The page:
The various cultural heritages that exist in Hanoi have significant potential, serving as a foundation and resource for Hanoi’s socio-economic growth, particularly in cultural tourism development.

 Overview of the conference. Photos: Lai Tan/The Hanoi Times

Vice Chairman of the Hanoi People’s Committee Ha Minh Hai gave the remarks at an international conference titled “Promoting the role of world cultural and natural heritages in sustainable development for Hanoi” today [March 24].

Cultural heritages as invaluable assets

According to Hai, Hanoi is positioned as the political-administrative center of Vietnam and is a significant center for culture, science, education, economy, communication, and international trade.

Hanoi is also known as the “Heritage City” and is the leading locality in terms of the number of monuments, he said.

“The city’s cultural heritage fund is exceptionally rich and has contributed to the unique appearance and living environment of Thang Long – Hanoi through various historical periods,” he said, expecting such resources to aid socio-economic growth, particularly in cultural tourism development.

Hai said since UNESCO recognized the Imperial Citadel of Thang Long as a world cultural heritage site in 2010, the Vietnamese Government, the Hanoi People’s Committee, and relevant ministries and agencies have been dedicated to preserving, enhancing, and promoting its historical, cultural, architectural, technical, and fine arts values.

 Vice Chairman of the Hanoi People’s Committee Ha Minh Hai. 

“The goal is to showcase the outstanding global values of the heritage site, save it for future generations, and attract more visitors,” he added.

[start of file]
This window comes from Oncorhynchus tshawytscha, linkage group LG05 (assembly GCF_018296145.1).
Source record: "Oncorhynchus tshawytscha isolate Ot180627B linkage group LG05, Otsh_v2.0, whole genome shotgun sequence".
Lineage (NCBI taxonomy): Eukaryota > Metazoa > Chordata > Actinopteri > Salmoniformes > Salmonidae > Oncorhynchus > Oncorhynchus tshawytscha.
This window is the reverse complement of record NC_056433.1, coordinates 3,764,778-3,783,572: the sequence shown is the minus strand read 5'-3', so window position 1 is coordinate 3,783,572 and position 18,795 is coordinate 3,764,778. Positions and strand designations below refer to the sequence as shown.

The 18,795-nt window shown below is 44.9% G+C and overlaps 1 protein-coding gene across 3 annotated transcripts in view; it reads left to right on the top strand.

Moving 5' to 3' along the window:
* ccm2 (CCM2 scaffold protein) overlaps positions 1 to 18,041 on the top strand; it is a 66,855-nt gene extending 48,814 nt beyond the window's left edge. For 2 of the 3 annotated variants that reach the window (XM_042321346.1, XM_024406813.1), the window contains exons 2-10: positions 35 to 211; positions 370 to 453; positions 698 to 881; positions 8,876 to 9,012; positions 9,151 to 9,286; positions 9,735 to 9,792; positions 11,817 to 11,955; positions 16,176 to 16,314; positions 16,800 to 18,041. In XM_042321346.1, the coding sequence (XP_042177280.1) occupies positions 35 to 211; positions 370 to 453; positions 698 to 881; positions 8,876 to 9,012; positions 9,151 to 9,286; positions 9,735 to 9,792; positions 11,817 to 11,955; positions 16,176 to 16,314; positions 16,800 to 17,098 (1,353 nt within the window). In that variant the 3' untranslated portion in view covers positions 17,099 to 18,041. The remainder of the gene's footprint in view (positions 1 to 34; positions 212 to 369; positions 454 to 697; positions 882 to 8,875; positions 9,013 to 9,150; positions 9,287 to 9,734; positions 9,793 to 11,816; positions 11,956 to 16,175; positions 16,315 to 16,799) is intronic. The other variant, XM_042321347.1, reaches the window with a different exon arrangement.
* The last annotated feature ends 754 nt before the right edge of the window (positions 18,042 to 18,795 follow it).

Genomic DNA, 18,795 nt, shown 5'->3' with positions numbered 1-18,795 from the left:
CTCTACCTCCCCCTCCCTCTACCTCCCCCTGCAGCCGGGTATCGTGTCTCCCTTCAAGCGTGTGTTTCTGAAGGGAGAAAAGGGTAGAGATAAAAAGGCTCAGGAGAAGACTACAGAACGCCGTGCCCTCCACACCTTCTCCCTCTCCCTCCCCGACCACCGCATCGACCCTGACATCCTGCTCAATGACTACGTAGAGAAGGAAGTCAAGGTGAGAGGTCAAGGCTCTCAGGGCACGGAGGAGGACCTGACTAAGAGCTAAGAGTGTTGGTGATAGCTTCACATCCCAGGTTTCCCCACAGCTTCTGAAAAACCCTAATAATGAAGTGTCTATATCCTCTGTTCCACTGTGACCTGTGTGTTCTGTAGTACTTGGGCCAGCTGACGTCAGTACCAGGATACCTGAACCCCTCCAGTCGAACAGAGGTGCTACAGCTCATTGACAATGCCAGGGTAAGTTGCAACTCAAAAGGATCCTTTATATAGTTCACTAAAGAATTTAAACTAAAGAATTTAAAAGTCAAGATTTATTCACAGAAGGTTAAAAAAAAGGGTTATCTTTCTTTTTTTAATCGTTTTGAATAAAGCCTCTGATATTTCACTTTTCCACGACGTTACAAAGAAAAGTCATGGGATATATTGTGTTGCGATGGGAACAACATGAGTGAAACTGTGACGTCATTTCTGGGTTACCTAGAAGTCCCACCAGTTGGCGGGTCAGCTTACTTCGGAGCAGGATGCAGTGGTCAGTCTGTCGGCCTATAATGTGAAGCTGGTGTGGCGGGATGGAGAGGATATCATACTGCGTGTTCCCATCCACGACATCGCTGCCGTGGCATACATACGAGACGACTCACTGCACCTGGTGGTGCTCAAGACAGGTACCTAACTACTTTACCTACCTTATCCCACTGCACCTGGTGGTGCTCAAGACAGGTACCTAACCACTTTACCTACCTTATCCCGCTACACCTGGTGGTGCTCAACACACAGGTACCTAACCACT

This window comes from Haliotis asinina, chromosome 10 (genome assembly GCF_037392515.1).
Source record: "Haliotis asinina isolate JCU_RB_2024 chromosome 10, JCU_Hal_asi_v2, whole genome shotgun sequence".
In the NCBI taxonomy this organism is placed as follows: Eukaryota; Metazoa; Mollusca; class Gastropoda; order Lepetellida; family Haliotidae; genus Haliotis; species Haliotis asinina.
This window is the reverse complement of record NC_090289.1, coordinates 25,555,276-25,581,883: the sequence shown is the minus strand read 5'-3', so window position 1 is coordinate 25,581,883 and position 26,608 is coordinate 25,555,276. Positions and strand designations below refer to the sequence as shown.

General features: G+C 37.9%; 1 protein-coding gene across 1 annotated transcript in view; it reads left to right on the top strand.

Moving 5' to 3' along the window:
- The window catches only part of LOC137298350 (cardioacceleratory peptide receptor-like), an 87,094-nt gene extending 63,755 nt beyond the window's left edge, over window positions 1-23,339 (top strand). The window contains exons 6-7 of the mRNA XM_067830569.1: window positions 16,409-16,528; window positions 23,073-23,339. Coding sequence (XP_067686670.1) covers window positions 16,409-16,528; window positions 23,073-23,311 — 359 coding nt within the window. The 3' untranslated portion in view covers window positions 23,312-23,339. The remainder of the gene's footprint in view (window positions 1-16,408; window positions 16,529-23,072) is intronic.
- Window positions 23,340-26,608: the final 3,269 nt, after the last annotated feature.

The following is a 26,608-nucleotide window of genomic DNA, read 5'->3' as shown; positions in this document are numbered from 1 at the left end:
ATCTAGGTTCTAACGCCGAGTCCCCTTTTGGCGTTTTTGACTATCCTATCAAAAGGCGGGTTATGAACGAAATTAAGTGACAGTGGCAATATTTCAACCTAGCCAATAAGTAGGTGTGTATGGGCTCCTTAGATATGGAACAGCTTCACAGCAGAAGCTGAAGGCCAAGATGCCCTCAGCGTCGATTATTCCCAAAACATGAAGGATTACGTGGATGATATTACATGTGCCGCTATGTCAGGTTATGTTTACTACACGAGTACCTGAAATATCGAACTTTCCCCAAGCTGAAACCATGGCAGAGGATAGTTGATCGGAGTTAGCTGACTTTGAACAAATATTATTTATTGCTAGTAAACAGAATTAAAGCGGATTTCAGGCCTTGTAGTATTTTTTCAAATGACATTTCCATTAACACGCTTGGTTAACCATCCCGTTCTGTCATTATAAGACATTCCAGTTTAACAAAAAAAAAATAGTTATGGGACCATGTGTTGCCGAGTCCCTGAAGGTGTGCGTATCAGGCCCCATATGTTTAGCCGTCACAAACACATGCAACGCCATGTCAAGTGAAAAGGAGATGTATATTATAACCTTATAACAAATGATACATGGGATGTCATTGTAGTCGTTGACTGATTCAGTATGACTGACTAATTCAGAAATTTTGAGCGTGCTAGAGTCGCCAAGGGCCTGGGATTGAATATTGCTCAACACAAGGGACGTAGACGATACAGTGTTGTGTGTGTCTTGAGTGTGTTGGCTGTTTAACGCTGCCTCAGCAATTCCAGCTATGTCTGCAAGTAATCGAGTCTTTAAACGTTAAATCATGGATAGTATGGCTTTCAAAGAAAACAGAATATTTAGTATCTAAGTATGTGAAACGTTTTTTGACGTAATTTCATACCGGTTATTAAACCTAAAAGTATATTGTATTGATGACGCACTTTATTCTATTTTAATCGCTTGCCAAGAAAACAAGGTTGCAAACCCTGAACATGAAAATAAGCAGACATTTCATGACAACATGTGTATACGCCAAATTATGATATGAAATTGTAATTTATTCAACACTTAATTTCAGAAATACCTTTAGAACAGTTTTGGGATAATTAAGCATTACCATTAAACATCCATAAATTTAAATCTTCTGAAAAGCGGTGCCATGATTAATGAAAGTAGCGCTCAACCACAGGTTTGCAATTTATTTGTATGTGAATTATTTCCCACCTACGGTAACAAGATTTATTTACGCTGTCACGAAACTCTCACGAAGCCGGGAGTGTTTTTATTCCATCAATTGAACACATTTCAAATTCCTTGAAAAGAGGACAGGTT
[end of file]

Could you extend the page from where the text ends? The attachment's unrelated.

In this regard, the city has been focusing on raising public awareness and promoting the value of the heritage site through displays and exhibitions, which have been successful in drawing a large number of visitors. In the first three months of 2023, over 210,000 people visited the site, with 20% being international visitors, and over 21,000 students participated in learning about the heritage.

Hai said that with Hanoi officially becoming a member of UNESCO’s Creative Cities Network, the Imperial Citadel of Thang Long – Hanoi is set to be the leading locality in developing creative cultural space.

He expected the move to promote contemporary art and culture and connect the heritage with the community and young people, which are aligned with the goals set out in Resolution 09-NQ/TU of the Hanoi Party Committee, focusing on developing the cultural industry in the capital until 2030, with a vision to 2045.

To develop Hanoi’s cultural industry and promote the value of its cultural heritage, Hai said the city would adopt a range of complementary solutions. These include increasing awareness, promoting the connection between cultural heritage, and developing the cultural industry at all Hanoi’s levels, branches, and sectors.

Additionally, the city will enhance international cooperation and seek to acquire knowledge, experience, and advanced conservation methods that can help integrate cultural heritage preservation with socio-economic development initiatives.